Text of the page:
Clock is ticking as Mexico approaches deadline to legalize cannabis

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Time is running out to make cannabis legalization a reality in Mexico.

Two years ago, the country’s Supreme Court ruled that the ban on adult-use, recreational cannabis was unconstitutional. Mexican lawmakers were given a one-year deadline, until October 2019, to amend the country’s regulations.

They not only missed that deadline, they then missed the rescheduled deadline of April 2020 due to the COVID-19 pandemic.

Now, with a Dec. 15 deadline looming, lawmakers have just 61 days to pass a cannabis bill and there are still more questions than answers about what Mexico’s approach to legalization will look like.

In August, Mexican president Andrés Manuel López Obrador assured that legalization was in the works, stating that “there is going to be legal reform” when lawmakers reconvened in the fall.

In the meantime, cannabis activists have set up a cannabis garden next to Mexico’s Senate building, reminding politicians and lawmakers alike that the issue is not going away.

“We want (Mexican lawmakers) to understand that we are smoking quietly and that we are not a risk to anyone,” Jose Rivera, a cannabis activist, told Reuters last month. “Enough of the mistreatment.”

An early draft of cannabis reforms had been criticized by legalization advocates for favouring large corporations and instituting expensive requirements, like seed-to-sale tracking, that all but eliminate smaller growers from entering the market.

“They’re not thinking about users,” Pepe Rivera, a member of the Mexican Cannabis Movement, told Yahoo Finance. “They’re thinking about the industry.”

Corporate lobbyists representing the Canadian and U.S. cannabis industries have also been accused of meddling in the legalization efforts.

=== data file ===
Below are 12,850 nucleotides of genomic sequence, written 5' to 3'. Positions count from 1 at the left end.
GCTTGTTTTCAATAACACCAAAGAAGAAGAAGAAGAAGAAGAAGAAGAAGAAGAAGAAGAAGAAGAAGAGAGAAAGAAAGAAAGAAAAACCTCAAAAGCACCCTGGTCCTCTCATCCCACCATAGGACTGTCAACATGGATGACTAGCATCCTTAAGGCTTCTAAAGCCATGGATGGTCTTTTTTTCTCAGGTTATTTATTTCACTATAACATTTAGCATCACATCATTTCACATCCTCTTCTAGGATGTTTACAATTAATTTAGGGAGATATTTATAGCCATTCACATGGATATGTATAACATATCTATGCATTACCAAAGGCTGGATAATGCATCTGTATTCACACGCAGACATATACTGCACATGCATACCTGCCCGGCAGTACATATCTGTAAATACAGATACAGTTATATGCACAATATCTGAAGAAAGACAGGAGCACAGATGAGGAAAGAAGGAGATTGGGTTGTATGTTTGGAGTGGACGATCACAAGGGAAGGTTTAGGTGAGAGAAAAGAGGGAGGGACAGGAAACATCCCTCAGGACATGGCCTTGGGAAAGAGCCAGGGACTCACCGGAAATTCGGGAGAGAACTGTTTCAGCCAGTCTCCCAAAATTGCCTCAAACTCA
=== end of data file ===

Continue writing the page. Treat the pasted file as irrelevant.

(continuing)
“It’s basically revitalizing prohibition for the poor, but carving out a legal market for big businesses,” Alejandro Madrazo, a researcher at Mexico’s Center for Economic Research and Teaching think tank, told Yahoo.

Mexico, with a population of about 130 million people, is set to become the world’s largest legal cannabis market.

“The impact would be quite significant,” Lisa Pittman, a cannabis attorney at the Rose law firm in Texas, told Hemp Industry Daily earlier this year. “The other countries that have already legalized cannabis — Canada and Uruguay — have populations much smaller than Mexico, and Mexico already has quite a history of using cannabis and shipping cannabis across our borders,” Pittman said.

If the early draft of the bill passes into Mexican law, personal possession would be capped at 28 grams, but possession of up t0 200 grams would be decriminalized. Additionally, individuals could grow as many as 20 registered plants.

Senate leader Ricardo Monreal has denied that lobbyists are steering the direction of the bill. “There has been a lot of interference … transnational companies that have wanted to influence our decisions,” Monreal told Yahoo. “But we make the final decision.”

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